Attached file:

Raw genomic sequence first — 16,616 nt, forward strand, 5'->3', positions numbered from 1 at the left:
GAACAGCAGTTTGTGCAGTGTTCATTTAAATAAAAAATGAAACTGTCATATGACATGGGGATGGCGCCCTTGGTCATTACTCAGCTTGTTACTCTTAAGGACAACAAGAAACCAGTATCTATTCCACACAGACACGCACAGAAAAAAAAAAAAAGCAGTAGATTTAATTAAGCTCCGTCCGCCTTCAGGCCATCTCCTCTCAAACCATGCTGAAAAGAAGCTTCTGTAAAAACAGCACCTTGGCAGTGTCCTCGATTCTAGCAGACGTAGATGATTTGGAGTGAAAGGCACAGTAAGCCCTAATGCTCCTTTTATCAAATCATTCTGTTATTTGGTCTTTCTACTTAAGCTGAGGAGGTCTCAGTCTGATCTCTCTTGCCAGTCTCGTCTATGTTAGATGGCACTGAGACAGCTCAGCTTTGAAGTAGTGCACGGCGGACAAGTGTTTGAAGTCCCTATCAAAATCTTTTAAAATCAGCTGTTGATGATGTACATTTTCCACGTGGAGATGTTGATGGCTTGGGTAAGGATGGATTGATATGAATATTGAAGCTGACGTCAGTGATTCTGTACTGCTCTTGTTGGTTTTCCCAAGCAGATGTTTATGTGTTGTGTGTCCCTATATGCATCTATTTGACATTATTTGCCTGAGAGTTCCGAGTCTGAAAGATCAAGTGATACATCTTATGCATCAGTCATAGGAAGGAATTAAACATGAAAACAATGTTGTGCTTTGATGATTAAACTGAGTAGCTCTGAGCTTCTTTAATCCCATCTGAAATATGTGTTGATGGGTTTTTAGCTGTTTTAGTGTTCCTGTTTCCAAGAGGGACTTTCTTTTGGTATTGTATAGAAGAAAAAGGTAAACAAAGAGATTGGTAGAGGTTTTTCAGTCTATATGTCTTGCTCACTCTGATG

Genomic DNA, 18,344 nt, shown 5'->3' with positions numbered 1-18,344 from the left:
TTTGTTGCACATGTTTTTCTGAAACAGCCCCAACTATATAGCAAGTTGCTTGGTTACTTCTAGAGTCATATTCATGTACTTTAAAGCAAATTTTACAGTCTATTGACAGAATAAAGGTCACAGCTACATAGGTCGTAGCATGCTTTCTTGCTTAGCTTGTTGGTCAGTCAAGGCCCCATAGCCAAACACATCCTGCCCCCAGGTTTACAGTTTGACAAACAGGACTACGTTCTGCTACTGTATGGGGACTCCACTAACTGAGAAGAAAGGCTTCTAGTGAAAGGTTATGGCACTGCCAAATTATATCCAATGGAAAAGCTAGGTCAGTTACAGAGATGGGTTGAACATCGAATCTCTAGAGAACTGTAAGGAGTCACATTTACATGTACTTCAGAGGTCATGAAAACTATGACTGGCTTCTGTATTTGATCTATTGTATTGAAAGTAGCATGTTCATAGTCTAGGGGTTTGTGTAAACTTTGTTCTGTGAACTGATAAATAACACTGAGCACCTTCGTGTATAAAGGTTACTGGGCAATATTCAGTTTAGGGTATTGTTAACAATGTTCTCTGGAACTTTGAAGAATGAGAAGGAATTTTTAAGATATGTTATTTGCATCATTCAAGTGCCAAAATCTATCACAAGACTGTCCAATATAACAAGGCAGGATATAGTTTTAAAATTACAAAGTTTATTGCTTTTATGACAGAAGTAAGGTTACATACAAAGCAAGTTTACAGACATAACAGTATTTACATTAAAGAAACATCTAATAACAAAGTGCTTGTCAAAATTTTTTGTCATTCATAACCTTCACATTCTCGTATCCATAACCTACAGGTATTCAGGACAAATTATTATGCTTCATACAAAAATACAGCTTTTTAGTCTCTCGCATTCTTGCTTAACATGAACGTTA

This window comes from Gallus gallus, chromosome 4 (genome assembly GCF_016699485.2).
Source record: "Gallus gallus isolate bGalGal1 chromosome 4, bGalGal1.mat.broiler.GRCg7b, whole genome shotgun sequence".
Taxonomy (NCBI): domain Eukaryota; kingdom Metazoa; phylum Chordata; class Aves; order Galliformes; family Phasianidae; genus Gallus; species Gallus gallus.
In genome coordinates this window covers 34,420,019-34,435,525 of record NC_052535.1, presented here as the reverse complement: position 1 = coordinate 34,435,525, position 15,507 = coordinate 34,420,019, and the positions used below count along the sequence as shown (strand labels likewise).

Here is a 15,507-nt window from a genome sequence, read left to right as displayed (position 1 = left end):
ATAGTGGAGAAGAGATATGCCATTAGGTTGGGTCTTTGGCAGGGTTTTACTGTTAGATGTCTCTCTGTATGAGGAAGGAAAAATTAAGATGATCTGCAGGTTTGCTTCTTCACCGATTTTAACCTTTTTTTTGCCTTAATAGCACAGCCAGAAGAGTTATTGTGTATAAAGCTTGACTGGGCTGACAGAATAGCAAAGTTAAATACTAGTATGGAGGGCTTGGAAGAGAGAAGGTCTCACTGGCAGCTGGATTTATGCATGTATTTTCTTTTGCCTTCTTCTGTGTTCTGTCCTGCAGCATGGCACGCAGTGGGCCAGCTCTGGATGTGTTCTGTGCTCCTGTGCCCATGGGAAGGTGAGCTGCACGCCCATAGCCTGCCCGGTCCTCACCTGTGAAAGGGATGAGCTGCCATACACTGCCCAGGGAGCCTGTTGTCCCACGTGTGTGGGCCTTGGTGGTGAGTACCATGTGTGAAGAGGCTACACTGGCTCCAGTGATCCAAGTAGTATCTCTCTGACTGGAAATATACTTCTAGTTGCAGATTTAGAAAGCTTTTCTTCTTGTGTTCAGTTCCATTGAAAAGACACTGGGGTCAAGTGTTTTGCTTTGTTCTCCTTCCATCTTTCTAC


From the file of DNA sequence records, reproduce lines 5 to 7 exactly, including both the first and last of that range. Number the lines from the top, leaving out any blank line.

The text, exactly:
This window comes from Gallus gallus, chromosome 4 (genome assembly GCF_016699485.2).
Source record: "Gallus gallus isolate bGalGal1 chromosome 4, bGalGal1.mat.broiler.GRCg7b, whole genome shotgun sequence".
Taxonomy (NCBI): domain Eukaryota; kingdom Metazoa; phylum Chordata; class Aves; order Galliformes; family Phasianidae; genus Gallus; species Gallus gallus.